Ira J. Bleiweiss, M.D., Shabnam Jaffer, M.D., and Susan Drossman, M.D., Mount Sinai School of Medicine, New York, NY
The current availability of mammographic screening has necessitated the development of novel methods to evaluate non-palpable abnormalities of the breast. These techniques, mammographically or sonographically direct core biopsy, yield specimens whose pathologic interpretation can be extremely challenging. Although core biopsies of the breast have become relatively commonplace specimens in many institutions, few pathologists are aware of the imaging characteristics of the corresponding lesions or are sent the specimen radiographs taken demonstrating removed calcifications. At the completion of this course, pathologists will recognize the utility and, indeed, the necessity of correlation of pathologic appearance with radiologic imaging findings. Participants will understand the increased diagnostic specificity yielded by this technique as well as the limitations of core biopsy and when surgical biopsy should be recommended. The course will also examine proper specimen handling, complications of core biopsy, and histologic appearance of post core biopsy specimens.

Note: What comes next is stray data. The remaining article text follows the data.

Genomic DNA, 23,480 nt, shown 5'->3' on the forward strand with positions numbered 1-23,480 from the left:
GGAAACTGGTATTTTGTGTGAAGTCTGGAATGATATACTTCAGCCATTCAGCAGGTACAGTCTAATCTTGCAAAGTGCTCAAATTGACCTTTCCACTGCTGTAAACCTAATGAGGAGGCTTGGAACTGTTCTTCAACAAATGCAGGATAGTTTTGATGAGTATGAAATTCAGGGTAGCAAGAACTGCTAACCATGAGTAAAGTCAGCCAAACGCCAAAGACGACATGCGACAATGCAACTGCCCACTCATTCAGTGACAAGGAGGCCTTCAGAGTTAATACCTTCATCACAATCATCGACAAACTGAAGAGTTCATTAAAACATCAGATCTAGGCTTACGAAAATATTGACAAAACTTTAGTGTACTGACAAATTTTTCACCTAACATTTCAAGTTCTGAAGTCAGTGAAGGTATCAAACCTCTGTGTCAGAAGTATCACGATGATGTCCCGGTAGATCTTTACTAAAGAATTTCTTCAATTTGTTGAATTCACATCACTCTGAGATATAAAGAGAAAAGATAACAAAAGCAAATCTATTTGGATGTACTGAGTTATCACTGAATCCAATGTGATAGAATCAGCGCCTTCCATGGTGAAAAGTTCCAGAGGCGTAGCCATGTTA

After brief overviews of breast imaging and specimen handling, the majority of the course will consist of topics introduced by exemplary cases. Each case's imaging findings will be presented by a diagnostic radiologist specializing in breast imaging and will be followed by an evaluation of the pathologic findings and discussion concentrating on their correlation and impact on clinical management. The importance of communication between the pathologist and radiologist will be stressed throughout.
The course is intended for both practicing surgical pathologists and pathology residents and fellows. A set of transparency slides and a slide key will be mailed to registrants prior to the meeting. A detailed syllabus will be distributed at the course.